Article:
|Subject:||Re: [Bug-apl] Experimental OpenMP patch|
|Date:||Wed, 12 Mar 2014 12:18:12 +0100|
|User-agent:||Mozilla/5.0 (X11; Linux i686; rv:17.0) Gecko/20130330 Thunderbird/17.0.5|
I believe we should first find out how big the thread dispatch effort actually is.
Because coalescing can also fir back by creating unequally distributed intermediate results.
For skalar functions you have a parallel eecution time of:
a + b×⌈N÷P where a = startup time (thread dispatch and clean-up), b = cost per cell, N = data size, and P = core count.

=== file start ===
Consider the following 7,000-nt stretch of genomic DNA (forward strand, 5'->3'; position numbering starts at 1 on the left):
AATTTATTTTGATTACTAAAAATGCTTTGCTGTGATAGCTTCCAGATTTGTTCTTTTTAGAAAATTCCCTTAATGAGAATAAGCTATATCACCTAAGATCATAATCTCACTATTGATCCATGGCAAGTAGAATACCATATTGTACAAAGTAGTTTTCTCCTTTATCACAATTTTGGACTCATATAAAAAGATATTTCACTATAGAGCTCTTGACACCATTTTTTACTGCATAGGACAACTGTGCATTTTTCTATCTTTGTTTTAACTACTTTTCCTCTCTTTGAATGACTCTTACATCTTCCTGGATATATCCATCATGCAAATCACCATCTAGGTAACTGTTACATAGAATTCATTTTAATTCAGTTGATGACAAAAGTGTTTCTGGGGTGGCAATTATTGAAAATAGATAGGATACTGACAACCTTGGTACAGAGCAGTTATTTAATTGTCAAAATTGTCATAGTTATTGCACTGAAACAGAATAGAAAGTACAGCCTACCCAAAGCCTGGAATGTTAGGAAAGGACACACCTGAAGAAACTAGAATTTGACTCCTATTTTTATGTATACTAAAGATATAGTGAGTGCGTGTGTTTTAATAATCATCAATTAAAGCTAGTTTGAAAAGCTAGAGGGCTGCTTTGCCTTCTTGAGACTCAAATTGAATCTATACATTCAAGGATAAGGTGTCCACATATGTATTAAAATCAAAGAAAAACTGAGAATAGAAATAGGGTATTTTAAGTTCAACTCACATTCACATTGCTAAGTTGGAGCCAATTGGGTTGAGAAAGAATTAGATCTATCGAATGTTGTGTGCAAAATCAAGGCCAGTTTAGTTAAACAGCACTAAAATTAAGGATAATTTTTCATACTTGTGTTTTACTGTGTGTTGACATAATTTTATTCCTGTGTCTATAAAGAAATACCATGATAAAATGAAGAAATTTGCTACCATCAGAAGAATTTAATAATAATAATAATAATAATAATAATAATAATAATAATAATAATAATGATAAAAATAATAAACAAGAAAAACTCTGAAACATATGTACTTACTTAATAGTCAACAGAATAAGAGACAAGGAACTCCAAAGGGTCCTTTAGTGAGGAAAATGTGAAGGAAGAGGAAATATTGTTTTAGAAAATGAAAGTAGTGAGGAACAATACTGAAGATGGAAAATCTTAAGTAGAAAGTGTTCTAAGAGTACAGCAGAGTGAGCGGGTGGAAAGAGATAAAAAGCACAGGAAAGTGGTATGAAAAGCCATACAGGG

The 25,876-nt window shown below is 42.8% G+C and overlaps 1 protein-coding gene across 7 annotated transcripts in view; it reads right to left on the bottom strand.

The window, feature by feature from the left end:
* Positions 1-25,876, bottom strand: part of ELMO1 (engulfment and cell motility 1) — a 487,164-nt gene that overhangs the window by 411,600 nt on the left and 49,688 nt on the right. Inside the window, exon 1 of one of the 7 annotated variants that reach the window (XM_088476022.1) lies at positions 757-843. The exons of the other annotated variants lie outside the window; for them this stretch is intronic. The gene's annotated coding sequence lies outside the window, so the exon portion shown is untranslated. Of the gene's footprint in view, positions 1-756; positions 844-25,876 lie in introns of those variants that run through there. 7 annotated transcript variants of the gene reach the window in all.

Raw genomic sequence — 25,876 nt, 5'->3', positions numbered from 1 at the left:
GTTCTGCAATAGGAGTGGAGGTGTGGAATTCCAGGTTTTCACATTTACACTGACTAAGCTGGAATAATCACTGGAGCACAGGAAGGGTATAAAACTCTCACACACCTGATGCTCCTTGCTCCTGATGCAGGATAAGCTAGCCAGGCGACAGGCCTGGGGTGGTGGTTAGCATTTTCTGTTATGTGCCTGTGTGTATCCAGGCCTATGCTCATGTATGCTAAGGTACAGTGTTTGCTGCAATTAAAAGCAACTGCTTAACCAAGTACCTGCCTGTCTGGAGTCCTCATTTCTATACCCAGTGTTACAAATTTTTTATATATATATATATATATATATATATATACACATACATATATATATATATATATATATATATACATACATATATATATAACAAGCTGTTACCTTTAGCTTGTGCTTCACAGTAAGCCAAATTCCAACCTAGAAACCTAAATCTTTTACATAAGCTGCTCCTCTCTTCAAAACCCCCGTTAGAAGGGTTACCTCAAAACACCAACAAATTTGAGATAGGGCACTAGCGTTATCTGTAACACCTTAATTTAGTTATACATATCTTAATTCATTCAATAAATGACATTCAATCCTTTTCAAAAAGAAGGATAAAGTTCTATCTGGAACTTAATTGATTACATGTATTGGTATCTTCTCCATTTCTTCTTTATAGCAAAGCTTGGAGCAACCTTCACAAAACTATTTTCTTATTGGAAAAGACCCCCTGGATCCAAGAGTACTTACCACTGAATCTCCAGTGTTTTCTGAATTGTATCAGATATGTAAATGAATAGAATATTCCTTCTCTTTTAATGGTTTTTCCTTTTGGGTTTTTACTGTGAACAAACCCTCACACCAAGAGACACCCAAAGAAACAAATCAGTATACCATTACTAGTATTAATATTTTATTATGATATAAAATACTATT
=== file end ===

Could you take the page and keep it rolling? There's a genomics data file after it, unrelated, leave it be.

In eg. A + B + C coalescing would reduce the time from 2×(a + b×⌈N÷P) to a + 2 ×(b×⌈N÷P)
On the other hand in A + B ⍴ C things could be completely different because ⍴ can create a very unevenly sized right
argument of +.
I guess we have to look into the details of every function and operator to see what can be done in terms of parallel execution.
Starting with skalar functions seems to be a good strategy and I believe we should finish that first before looking into
more complex scenarios.
On 03/11/2014 04:24 PM, Elias Mårtenson wrote:
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